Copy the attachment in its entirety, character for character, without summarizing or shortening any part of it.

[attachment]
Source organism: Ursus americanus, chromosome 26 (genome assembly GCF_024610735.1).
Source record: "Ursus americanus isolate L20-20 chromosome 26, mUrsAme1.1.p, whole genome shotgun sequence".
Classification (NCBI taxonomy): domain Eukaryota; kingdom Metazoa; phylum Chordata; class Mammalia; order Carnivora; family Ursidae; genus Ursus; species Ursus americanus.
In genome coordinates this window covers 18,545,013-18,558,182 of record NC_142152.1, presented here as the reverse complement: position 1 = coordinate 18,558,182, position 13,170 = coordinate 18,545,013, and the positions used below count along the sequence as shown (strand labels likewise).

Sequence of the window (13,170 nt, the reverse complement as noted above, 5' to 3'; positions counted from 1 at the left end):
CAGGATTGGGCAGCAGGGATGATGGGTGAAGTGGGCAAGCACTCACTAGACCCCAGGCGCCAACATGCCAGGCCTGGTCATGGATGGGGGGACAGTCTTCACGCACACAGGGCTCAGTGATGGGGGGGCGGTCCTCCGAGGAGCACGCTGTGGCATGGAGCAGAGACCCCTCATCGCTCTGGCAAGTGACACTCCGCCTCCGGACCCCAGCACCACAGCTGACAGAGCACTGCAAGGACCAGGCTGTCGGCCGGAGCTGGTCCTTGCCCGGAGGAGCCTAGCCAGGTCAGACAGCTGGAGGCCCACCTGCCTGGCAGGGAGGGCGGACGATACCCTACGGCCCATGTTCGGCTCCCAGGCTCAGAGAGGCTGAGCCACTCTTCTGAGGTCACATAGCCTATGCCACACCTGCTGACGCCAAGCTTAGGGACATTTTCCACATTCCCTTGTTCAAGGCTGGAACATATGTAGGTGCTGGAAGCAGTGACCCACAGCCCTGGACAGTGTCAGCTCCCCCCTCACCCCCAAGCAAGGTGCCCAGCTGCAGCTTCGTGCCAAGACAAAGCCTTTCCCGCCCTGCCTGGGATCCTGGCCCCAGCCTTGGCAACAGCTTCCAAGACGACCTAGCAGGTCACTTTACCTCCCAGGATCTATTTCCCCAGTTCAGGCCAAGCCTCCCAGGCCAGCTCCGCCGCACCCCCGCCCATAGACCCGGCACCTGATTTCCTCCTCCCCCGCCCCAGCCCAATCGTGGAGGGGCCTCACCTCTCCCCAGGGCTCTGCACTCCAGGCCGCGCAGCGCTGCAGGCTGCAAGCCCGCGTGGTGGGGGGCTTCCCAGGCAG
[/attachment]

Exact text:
Source organism: Ursus americanus, chromosome 26 (genome assembly GCF_024610735.1).
Source record: "Ursus americanus isolate L20-20 chromosome 26, mUrsAme1.1.p, whole genome shotgun sequence".
Classification (NCBI taxonomy): domain Eukaryota; kingdom Metazoa; phylum Chordata; class Mammalia; order Carnivora; family Ursidae; genus Ursus; species Ursus americanus.
In genome coordinates this window covers 18,545,013-18,558,182 of record NC_142152.1, presented here as the reverse complement: position 1 = coordinate 18,558,182, position 13,170 = coordinate 18,545,013, and the positions used below count along the sequence as shown (strand labels likewise).

Sequence of the window (13,170 nt, the reverse complement as noted above, 5' to 3'; positions counted from 1 at the left end):
CAGGATTGGGCAGCAGGGATGATGGGTGAAGTGGGCAAGCACTCACTAGACCCCAGGCGCCAACATGCCAGGCCTGGTCATGGATGGGGGGACAGTCTTCACGCACACAGGGCTCAGTGATGGGGGGGCGGTCCTCCGAGGAGCACGCTGTGGCATGGAGCAGAGACCCCTCATCGCTCTGGCAAGTGACACTCCGCCTCCGGACCCCAGCACCACAGCTGACAGAGCACTGCAAGGACCAGGCTGTCGGCCGGAGCTGGTCCTTGCCCGGAGGAGCCTAGCCAGGTCAGACAGCTGGAGGCCCACCTGCCTGGCAGGGAGGGCGGACGATACCCTACGGCCCATGTTCGGCTCCCAGGCTCAGAGAGGCTGAGCCACTCTTCTGAGGTCACATAGCCTATGCCACACCTGCTGACGCCAAGCTTAGGGACATTTTCCACATTCCCTTGTTCAAGGCTGGAACATATGTAGGTGCTGGAAGCAGTGACCCACAGCCCTGGACAGTGTCAGCTCCCCCCTCACCCCCAAGCAAGGTGCCCAGCTGCAGCTTCGTGCCAAGACAAAGCCTTTCCCGCCCTGCCTGGGATCCTGGCCCCAGCCTTGGCAACAGCTTCCAAGACGACCTAGCAGGTCACTTTACCTCCCAGGATCTATTTCCCCAGTTCAGGCCAAGCCTCCCAGGCCAGCTCCGCCGCACCCCCGCCCATAGACCCGGCACCTGATTTCCTCCTCCCCCGCCCCAGCCCAATCGTGGAGGGGCCTCACCTCTCCCCAGGGCTCTGCACTCCAGGCCGCGCAGCGCTGCAGGCTGCAAGCCCGCGTGGTGGGGGGCTTCCCAGGCAG